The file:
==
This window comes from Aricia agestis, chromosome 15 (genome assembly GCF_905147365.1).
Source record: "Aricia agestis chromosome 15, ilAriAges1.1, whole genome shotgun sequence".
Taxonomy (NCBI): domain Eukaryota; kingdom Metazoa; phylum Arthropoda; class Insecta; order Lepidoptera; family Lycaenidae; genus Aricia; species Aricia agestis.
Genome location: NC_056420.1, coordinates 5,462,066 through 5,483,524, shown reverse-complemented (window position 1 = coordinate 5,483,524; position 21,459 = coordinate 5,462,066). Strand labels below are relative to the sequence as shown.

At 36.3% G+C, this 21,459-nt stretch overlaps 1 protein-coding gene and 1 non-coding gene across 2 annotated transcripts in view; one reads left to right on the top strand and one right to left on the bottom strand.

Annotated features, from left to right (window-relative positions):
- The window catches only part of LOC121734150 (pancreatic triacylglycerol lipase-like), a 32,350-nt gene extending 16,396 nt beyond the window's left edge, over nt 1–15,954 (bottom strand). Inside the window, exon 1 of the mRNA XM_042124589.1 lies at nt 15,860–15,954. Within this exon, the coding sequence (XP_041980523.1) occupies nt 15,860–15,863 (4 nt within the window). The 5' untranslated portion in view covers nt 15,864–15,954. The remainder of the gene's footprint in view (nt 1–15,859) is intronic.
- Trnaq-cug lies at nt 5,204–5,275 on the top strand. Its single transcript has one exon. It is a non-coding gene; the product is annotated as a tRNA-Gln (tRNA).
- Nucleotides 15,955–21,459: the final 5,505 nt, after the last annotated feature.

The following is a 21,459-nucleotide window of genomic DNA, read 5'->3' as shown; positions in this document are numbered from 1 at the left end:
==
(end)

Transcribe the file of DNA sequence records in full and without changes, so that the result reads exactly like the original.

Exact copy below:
This window comes from Aricia agestis, chromosome 15 (genome assembly GCF_905147365.1).
Source record: "Aricia agestis chromosome 15, ilAriAges1.1, whole genome shotgun sequence".
Taxonomy (NCBI): domain Eukaryota; kingdom Metazoa; phylum Arthropoda; class Insecta; order Lepidoptera; family Lycaenidae; genus Aricia; species Aricia agestis.
Genome location: NC_056420.1, coordinates 5,462,066 through 5,483,524, shown reverse-complemented (window position 1 = coordinate 5,483,524; position 21,459 = coordinate 5,462,066). Strand labels below are relative to the sequence as shown.

At 36.3% G+C, this 21,459-nt stretch overlaps 1 protein-coding gene and 1 non-coding gene across 2 annotated transcripts in view; one reads left to right on the top strand and one right to left on the bottom strand.

Annotated features, from left to right (window-relative positions):
- The window catches only part of LOC121734150 (pancreatic triacylglycerol lipase-like), a 32,350-nt gene extending 16,396 nt beyond the window's left edge, over nt 1–15,954 (bottom strand). Inside the window, exon 1 of the mRNA XM_042124589.1 lies at nt 15,860–15,954. Within this exon, the coding sequence (XP_041980523.1) occupies nt 15,860–15,863 (4 nt within the window). The 5' untranslated portion in view covers nt 15,864–15,954. The remainder of the gene's footprint in view (nt 1–15,859) is intronic.
- Trnaq-cug lies at nt 5,204–5,275 on the top strand. Its single transcript has one exon. It is a non-coding gene; the product is annotated as a tRNA-Gln (tRNA).
- Nucleotides 15,955–21,459: the final 5,505 nt, after the last annotated feature.

The following is a 21,459-nucleotide window of genomic DNA, read 5'->3' as shown; positions in this document are numbered from 1 at the left end: